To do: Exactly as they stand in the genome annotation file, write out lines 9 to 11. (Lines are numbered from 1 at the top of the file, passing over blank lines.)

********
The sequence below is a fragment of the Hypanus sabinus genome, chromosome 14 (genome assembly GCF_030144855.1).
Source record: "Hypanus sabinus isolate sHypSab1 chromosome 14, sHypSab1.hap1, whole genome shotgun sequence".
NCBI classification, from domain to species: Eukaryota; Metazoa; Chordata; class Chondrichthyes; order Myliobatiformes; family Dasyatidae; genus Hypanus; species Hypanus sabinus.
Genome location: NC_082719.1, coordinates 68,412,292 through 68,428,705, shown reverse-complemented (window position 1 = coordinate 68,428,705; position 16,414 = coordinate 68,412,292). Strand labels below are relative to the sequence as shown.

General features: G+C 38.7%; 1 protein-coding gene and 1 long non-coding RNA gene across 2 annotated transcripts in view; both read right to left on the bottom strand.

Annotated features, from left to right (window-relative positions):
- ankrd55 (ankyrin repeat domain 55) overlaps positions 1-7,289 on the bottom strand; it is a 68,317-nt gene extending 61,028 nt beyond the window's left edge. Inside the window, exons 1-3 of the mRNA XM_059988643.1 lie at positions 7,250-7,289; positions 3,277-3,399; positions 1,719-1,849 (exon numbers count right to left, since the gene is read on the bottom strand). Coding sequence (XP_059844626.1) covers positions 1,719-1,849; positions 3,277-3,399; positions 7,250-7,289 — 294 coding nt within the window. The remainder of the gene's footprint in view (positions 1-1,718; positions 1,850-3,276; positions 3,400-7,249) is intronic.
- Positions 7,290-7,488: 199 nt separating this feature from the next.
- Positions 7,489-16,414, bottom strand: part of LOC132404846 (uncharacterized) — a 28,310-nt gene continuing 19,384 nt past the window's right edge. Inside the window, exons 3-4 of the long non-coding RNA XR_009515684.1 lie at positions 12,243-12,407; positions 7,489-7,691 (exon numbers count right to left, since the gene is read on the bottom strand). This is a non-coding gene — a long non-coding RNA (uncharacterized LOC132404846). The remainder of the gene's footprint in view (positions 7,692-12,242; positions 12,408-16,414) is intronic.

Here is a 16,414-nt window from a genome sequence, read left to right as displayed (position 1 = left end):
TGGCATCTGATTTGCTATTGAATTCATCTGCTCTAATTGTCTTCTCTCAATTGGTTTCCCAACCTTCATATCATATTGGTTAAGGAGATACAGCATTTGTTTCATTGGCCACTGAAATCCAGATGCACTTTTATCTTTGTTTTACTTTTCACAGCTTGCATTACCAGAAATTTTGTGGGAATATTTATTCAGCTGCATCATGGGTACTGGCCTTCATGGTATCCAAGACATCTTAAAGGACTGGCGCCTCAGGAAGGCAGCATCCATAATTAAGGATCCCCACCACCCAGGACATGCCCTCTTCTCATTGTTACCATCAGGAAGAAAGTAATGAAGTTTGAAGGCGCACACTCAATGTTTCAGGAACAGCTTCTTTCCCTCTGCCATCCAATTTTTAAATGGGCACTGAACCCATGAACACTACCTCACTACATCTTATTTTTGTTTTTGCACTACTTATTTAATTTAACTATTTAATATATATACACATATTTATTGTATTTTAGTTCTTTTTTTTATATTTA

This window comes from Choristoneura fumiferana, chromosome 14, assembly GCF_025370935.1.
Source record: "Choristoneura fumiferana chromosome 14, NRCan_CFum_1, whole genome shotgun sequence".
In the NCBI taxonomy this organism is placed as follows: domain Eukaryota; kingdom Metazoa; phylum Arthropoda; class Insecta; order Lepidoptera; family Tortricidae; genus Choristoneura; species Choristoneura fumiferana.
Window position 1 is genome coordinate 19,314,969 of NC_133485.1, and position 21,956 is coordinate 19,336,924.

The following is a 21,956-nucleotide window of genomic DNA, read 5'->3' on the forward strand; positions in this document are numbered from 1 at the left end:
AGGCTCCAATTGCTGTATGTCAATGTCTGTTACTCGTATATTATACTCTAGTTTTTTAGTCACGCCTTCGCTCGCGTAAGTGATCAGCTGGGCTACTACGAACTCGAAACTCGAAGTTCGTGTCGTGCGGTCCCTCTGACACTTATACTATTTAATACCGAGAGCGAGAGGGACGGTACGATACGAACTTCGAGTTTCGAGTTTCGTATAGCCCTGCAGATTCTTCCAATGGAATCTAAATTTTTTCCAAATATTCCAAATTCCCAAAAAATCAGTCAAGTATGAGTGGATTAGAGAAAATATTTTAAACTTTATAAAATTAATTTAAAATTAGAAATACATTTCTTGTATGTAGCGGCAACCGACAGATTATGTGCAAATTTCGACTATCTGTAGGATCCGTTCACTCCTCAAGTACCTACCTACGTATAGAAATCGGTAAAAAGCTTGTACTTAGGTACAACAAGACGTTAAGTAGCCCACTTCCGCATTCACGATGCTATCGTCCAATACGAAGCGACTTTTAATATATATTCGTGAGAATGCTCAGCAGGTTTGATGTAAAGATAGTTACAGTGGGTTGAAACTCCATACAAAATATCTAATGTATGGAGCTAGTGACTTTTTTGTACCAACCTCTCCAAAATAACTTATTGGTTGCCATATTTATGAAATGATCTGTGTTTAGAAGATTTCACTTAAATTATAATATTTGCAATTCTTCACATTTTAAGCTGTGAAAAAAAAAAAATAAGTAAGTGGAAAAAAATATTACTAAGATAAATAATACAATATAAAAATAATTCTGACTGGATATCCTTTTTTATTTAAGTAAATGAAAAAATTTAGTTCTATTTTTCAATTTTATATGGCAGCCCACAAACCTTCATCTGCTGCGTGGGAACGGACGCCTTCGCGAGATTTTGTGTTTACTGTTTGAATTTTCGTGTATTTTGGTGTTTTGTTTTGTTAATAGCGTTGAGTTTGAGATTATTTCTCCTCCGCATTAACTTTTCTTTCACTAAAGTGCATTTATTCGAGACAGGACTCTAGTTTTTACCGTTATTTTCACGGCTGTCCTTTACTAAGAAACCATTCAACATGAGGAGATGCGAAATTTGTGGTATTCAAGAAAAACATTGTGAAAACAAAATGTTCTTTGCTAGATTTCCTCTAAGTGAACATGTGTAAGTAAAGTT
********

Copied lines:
- Positions 7,489-16,414, bottom strand: part of LOC132404846 (uncharacterized) — a 28,310-nt gene continuing 19,384 nt past the window's right edge. Inside the window, exons 3-4 of the long non-coding RNA XR_009515684.1 lie at positions 12,243-12,407; positions 7,489-7,691 (exon numbers count right to left, since the gene is read on the bottom strand). This is a non-coding gene — a long non-coding RNA (uncharacterized LOC132404846). The remainder of the gene's footprint in view (positions 7,692-12,242; positions 12,408-16,414) is intronic.

Here is a 16,414-nt window from a genome sequence, read left to right as displayed (position 1 = left end):
TGGCATCTGATTTGCTATTGAATTCATCTGCTCTAATTGTCTTCTCTCAATTGGTTTCCCAACCTTCATATCATATTGGTTAAGGAGATACAGCATTTGTTTCATTGGCCACTGAAATCCAGATGCACTTTTATCTTTGTTTTACTTTTCACAGCTTGCATTACCAGAAATTTTGTGGGAATATTTATTCAGCTGCATCATGGGTACTGGCCTTCATGGTATCCAAGACATCTTAAAGGACTGGCGCCTCAGGAAGGCAGCATCCATAATTAAGGATCCCCACCACCCAGGACATGCCCTCTTCTCATTGTTACCATCAGGAAGAAAGTAATGAAGTTTGAAGGCGCACACTCAATGTTTCAGGAACAGCTTCTTTCCCTCTGCCATCCAATTTTTAAATGGGCACTGAACCCATGAACACTACCTCACTACATCTTATTTTTGTTTTTGCACTACTTATTTAATTTAACTATTTAATATATATACACATATTTATTGTATTTTAGTTCTTTTTTTTATATTTA